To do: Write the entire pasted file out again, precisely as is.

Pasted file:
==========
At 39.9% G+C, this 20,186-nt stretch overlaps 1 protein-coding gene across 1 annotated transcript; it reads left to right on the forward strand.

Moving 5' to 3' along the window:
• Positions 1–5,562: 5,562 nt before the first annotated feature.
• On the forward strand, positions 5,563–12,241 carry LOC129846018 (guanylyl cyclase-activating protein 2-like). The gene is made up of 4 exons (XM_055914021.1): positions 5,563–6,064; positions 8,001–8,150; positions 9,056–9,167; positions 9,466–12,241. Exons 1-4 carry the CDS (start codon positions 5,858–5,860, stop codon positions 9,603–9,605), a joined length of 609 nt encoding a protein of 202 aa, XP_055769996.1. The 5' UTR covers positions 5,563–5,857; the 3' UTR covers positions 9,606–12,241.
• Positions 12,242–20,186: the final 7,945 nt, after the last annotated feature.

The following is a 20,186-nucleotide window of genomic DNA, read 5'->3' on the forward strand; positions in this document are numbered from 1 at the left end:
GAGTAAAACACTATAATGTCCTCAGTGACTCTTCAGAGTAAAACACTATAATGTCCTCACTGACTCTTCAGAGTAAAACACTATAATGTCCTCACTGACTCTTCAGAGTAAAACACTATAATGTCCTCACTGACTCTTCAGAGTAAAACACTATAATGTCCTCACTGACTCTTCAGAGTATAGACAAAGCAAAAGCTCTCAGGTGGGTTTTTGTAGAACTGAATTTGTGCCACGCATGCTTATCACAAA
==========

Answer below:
At 39.9% G+C, this 20,186-nt stretch overlaps 1 protein-coding gene across 1 annotated transcript; it reads left to right on the forward strand.

Moving 5' to 3' along the window:
• Positions 1–5,562: 5,562 nt before the first annotated feature.
• On the forward strand, positions 5,563–12,241 carry LOC129846018 (guanylyl cyclase-activating protein 2-like). The gene is made up of 4 exons (XM_055914021.1): positions 5,563–6,064; positions 8,001–8,150; positions 9,056–9,167; positions 9,466–12,241. Exons 1-4 carry the CDS (start codon positions 5,858–5,860, stop codon positions 9,603–9,605), a joined length of 609 nt encoding a protein of 202 aa, XP_055769996.1. The 5' UTR covers positions 5,563–5,857; the 3' UTR covers positions 9,606–12,241.
• Positions 12,242–20,186: the final 7,945 nt, after the last annotated feature.

The following is a 20,186-nucleotide window of genomic DNA, read 5'->3' on the forward strand; positions in this document are numbered from 1 at the left end:
GAGTAAAACACTATAATGTCCTCAGTGACTCTTCAGAGTAAAACACTATAATGTCCTCACTGACTCTTCAGAGTAAAACACTATAATGTCCTCACTGACTCTTCAGAGTAAAACACTATAATGTCCTCACTGACTCTTCAGAGTAAAACACTATAATGTCCTCACTGACTCTTCAGAGTATAGACAAAGCAAAAGCTCTCAGGTGGGTTTTTGTAGAACTGAATTTGTGCCACGCATGCTTATCACAAA